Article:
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Leominister and Hay-on-Wye, 25 August 2012

October 14, 2012

 

Leominister and Hay-on-Wye, 25 August 2012

Me go Leominster eat dog’s heart

Little in the Way of Sunshine

Like Jennifer in Rye
and Phil in Hay-on-Wye
who requested “My Oh My”

Nove on the Sly

We’re growing increasingly accustomed to the idiosyncratic ways of Britain’s B&B owners, but nothing has prepared us for Sylvia, proprietress of the Falcon in Bromyard.  Actually, that’s not true at all – a series of terrifying hotel reviews posted online has prepared us for Sylvia – in fact, imbued in us a degree of excited anticipation.

According to TripAdviser legend, Sylvia:

1)    Once, ignoring pleas from the groom, acted out a rape scene at a wedding reception

2)    Is the “RUDEST PERSON EVER”

3)    Makes “allegations of a personal nature” [unspecified] against guests who complain

As it is, we’re treated to a decent performance – by no means disappointing, but she’s not quite at the peak of mid-season form either. We encounter her the morning after a nightmarish ride from Worcester (birthplace of David Davies, who reminisces that all this used to be fields while we’re cycling around, lost, in the town centre) to Bromyard in biblical rain.  I’m staying at my Mum’s, just round the corner, while David and Nick, in the spirit of adventure, have opted to spend the night at the Falcon. 

Meeting there for breakfast, we’re initially served by Sylvia’s husband, John, who bears the weary look of a man who gave up any hope of self-determination in 1978. Sylvia bustles in and immediately takes him to task for his failure to ask us if we want tea, before taking our orders, at which point Nick makes his fatal mistake:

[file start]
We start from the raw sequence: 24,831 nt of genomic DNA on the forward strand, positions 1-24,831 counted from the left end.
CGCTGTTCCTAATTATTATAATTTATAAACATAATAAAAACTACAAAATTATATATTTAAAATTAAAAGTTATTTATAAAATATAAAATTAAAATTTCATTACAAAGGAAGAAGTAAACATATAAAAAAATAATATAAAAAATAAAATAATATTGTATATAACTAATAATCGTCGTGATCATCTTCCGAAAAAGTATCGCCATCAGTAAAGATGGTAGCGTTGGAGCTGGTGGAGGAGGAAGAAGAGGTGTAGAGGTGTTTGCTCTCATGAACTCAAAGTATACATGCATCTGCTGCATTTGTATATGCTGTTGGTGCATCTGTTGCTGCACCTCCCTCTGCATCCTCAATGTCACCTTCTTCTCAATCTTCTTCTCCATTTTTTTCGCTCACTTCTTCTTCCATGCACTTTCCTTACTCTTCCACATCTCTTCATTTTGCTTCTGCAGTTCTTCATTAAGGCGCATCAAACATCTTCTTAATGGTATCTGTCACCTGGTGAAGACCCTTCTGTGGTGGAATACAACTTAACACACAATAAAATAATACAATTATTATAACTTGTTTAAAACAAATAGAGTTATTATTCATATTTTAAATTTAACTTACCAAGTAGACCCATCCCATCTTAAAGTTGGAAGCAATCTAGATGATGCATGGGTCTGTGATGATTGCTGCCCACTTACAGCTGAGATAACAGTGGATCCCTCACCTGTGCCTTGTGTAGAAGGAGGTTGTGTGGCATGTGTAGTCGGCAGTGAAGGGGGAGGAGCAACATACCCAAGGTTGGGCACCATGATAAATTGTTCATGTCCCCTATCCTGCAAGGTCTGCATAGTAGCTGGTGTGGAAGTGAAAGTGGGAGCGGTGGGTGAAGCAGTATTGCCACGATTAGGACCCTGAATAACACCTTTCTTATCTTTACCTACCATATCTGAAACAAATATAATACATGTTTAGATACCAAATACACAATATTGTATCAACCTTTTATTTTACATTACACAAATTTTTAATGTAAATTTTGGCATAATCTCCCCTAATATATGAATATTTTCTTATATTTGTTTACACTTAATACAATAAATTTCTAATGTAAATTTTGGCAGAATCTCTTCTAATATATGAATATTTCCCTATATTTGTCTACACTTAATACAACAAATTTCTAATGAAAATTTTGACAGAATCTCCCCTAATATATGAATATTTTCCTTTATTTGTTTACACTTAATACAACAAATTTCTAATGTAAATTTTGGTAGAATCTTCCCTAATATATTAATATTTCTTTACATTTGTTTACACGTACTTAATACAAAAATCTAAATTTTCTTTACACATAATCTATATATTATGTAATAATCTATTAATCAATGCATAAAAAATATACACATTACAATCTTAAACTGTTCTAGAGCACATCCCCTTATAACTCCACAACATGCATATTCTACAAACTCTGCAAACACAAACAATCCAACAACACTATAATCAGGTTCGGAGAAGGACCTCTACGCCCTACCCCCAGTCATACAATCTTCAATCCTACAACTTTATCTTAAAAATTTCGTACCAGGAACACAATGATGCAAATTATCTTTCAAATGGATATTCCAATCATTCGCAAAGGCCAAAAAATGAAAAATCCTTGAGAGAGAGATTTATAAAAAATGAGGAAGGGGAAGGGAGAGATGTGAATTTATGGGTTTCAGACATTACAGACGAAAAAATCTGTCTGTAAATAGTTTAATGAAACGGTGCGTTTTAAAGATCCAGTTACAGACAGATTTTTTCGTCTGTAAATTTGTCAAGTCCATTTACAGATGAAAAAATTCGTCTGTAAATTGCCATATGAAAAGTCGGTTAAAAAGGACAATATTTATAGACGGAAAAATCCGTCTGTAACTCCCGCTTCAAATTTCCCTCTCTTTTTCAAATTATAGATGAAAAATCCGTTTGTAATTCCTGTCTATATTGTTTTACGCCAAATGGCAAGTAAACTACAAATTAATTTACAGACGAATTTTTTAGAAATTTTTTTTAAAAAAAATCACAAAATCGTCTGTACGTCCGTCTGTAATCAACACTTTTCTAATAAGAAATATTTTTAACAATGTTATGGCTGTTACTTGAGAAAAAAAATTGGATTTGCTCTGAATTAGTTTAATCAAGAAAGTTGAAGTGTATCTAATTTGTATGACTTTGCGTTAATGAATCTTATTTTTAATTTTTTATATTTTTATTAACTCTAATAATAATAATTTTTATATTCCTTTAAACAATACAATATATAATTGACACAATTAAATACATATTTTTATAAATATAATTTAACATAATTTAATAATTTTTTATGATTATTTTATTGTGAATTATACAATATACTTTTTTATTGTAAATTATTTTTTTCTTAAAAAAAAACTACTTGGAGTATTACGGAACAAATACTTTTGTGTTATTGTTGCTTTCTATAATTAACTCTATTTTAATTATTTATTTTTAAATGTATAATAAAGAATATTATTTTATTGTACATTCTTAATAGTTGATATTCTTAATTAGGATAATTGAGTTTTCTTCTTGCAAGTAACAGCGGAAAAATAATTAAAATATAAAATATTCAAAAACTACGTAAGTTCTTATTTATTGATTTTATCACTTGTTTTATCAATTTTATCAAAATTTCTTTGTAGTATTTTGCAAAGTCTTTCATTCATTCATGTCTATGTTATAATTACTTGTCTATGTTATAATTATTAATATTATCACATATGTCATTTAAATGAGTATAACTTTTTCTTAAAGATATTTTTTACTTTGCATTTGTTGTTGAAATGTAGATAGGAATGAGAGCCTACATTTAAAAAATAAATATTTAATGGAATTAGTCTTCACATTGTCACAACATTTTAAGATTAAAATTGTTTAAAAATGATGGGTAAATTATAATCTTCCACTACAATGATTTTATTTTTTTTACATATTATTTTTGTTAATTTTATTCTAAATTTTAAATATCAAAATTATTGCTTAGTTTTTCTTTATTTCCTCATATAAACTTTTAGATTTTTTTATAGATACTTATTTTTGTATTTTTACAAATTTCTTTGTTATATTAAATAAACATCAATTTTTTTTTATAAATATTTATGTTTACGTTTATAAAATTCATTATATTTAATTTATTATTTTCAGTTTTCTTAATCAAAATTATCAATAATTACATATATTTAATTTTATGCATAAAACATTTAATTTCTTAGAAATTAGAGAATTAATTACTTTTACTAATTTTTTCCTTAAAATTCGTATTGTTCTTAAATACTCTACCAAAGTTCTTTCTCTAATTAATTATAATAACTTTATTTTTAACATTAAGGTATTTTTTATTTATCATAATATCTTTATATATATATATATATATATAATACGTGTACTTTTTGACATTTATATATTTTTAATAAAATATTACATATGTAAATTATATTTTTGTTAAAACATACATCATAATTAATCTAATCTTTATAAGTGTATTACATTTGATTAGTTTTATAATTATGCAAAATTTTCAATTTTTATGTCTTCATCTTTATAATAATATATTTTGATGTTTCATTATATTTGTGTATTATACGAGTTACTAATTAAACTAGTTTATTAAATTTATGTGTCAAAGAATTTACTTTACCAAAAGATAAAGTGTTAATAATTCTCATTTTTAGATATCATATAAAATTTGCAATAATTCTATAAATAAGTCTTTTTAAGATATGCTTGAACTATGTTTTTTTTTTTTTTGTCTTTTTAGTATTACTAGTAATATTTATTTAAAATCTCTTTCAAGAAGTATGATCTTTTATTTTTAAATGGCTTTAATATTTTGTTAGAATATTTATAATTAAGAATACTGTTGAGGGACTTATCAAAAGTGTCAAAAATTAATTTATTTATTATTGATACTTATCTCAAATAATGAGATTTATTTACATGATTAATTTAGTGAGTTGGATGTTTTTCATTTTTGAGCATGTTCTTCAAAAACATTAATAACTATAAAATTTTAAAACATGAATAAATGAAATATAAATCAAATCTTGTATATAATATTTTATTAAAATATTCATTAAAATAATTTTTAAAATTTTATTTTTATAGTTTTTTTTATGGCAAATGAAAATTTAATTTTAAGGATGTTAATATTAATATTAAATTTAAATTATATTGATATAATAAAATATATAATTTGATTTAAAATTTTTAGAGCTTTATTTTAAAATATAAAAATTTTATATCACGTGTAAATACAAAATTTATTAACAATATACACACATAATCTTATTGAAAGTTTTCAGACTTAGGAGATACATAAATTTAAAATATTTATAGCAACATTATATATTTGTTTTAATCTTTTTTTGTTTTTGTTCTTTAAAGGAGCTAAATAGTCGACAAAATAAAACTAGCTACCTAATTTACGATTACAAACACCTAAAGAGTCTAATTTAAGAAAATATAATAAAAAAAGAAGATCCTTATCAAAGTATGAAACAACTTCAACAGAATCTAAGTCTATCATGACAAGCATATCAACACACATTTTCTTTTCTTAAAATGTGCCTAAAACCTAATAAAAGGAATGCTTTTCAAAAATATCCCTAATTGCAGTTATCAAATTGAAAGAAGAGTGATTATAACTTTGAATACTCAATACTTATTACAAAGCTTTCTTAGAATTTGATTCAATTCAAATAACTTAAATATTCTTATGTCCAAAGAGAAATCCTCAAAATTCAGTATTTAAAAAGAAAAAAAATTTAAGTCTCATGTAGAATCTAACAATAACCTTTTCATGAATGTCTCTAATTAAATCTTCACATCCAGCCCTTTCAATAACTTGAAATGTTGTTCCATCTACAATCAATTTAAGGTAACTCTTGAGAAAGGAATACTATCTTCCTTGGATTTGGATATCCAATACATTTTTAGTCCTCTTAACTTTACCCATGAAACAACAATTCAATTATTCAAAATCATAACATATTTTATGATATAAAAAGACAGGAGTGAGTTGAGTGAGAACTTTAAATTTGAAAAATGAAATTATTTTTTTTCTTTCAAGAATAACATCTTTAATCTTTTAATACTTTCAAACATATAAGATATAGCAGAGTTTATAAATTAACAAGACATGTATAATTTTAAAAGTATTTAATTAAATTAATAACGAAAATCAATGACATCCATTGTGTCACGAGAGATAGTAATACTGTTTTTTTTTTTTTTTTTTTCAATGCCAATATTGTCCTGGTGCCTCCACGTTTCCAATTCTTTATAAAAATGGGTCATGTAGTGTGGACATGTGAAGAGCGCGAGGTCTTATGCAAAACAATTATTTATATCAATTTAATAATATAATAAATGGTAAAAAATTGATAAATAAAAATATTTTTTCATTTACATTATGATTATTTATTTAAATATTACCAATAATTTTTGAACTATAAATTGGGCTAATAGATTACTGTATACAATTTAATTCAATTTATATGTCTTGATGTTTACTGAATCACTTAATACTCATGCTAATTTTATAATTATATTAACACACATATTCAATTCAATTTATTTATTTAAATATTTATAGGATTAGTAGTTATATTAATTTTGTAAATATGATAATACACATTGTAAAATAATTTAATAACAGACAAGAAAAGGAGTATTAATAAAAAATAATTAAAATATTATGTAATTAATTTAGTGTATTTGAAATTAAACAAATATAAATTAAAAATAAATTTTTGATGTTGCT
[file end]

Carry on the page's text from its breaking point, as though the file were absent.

SYLVIA:  And for you?

DAVID:  Full English, but [summoning up courage] without eggs or black pudding please

NICK: That’s all right, David – I’ll have your eggs and black pudding

SYLVIA: [Stopping to fix Nick with a steely gaze, as if he’s suggested something improper]  We do not do it like that here.

The morning’s ride passes without major incident, and by early afternoon, having paid 10p each to cross the world’s most reasonably priced toll bridge, we’re in Hay-on-Wye.  Or possibly we’ve drowned and gone to Guardian Reader Heaven.  In any case, there are an inordinate number of tea shops and bookshops, and signs urging us to forsake the Kindle.  While David seeks out rare volumes of poetry and Nick browses books about diving, I fall asleep on a chaise longue, ‘One Hundred Lists About Arsenal’ on my chest.

Despite Hay being Wales’ ponciest town, it takes us a while to find somewhere to eat, but we eventually find the Old Black Lion, where we’re served by a waitress who resembles a voluptuous version of TV’s Jenny Éclair, and takes a shine to David.  When he informs her that we’re about to cycle 60 miles, she flutters her eyelashes and asks him: “Oh, you like punishment, do you?  I bet you’ve read that Fifty Shades of Grey, haven’t you?”.  We decide to take a cross-country short-cut back to the B and B and, as is customary, get very lost, prompting David to speculate that he should have stayed at the pub and tried his chances.

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